Court Says Churches Can Choose Leaders
Special Report - January 13, 2012
Churches have the right under the First Amendment to hire or fire their own ministers without the interference of the government’s employment discrimination laws, according to a landmark decision handed down Wednesday by the United States Supreme Court. Chief Justice John Roberts delivered the unanimous decision, which involved what the Becket Fund for Religious Liberty describes as the “most important religious liberty case” before the high court in 20 years. Attorneys with the Becket Fund and Professor Douglas Laycock of the University of Virginia Law School defended the church, Hosanna Tabor, against the government in the lawsuit, Hosanna-Tabor Evangelical Lutheran Church and School v. Equal Employment Opportunity Commission.
According to the Supreme Court decision in the case, the question considered by the high court involved “whether the Establishment and Free Exercise Clauses of the First Amendment bar [employees who have been wrongfully terminated from suing their employers for reinstatement or damages] when the employer is a religious group and the employee is one of the group’s ministers.” The Supreme Court answered, “yes” to that question in its 9-0 decision issued on January 11, concluding that, “We cannot accept the remarkable view that the Religion Clauses have nothing to say about a religious organization’s freedom to select its own ministers.”
According to a Becket Fund brief on the case, the lawsuit began in 2004 after Cheryl Perich, a teacher and commissioned minister at Hosanna-Tabor School, was “dismissed for insubordination and disruptive conduct and threatening to sue the church.” Perich filed a complaint with the EEOC, and the EEOC and Perich brought a lawsuit against the church, seeking to get her reinstated. The church argued that it had a right to choose its own religious leaders under a rule known as the “ministerial exception,” which the Becket Fund defines as “a constitutional rule that says when someone performs important religious functionslike a pastor, priest, or rabbithat person cannot sue the church and force it to reinstate him as a minister” using employment discrimination laws. The lower courts and a federal trial court agreed with the church on that point, but the U.S. Court of Appeals for the Sixth Circuit ruled that Perich was not a minister and therefore the “ministerial exception” did not apply. The Becket Fund appealed that decision to the Supreme Court, and while the case was pending, the EEOC and Perich argued in briefs to the court that not only did the “ministerial exception” not apply in Perich’s firing, but also that there should be no “ministerial exception” at all for churches.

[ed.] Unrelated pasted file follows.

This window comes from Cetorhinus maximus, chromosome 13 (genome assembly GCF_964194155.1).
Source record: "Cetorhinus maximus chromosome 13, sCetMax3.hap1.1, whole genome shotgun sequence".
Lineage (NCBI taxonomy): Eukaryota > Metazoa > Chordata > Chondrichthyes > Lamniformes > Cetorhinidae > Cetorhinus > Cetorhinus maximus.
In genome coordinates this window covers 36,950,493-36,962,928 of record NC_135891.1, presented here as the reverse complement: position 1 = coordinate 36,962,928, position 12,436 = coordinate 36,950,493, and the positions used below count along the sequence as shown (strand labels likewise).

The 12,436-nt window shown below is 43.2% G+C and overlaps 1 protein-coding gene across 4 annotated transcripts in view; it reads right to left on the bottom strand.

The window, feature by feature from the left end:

The Supreme Court disagreed with the EEOC on both counts, and held that Perich was a minister and covered by the exemption because of “the formal title given Perich by the Church, the substance reflected in that title, her own use of that title, and the important religious functions she performed for the Church...”
“Requiring a church to accept or retain an unwanted minister, or punishing a church for failing to do so, intrudes upon more than a mere employment decision. Such action interferes with the internal governance of the church, depriving the church of control over the selection of those who will personify its beliefs,” Chief Justice Roberts wrote in the court’s opinion. “By imposing an unwanted minister, the state infringes the Free Exercise Clause, which protects a religious group’s right to shape its own faith and mission through its appointments.” Justice Roberts concluded, “The interest of society in the enforcement of employment discrimination statutes is undoubtedly important. But so too is the interest of religious groups in choosing who will preach their beliefs, teach their faith, and carry out their mission. When a minister who has been fired sues her church alleging that her termination was discriminatory, the First Amendment has struck the balance for us. The church must be free to choose those who will guide it on its way.”
In a statement, Luke Goodrich, Deputy National Litigation Director at The Becket Fund for Religious Liberty, said, “The message of today’s opinion is clear: The government can’t tell a church who should be teaching its religious message. This is a huge victory for religious freedom and a rebuke to the government, which was trying to regulate how churches select their ministers.”
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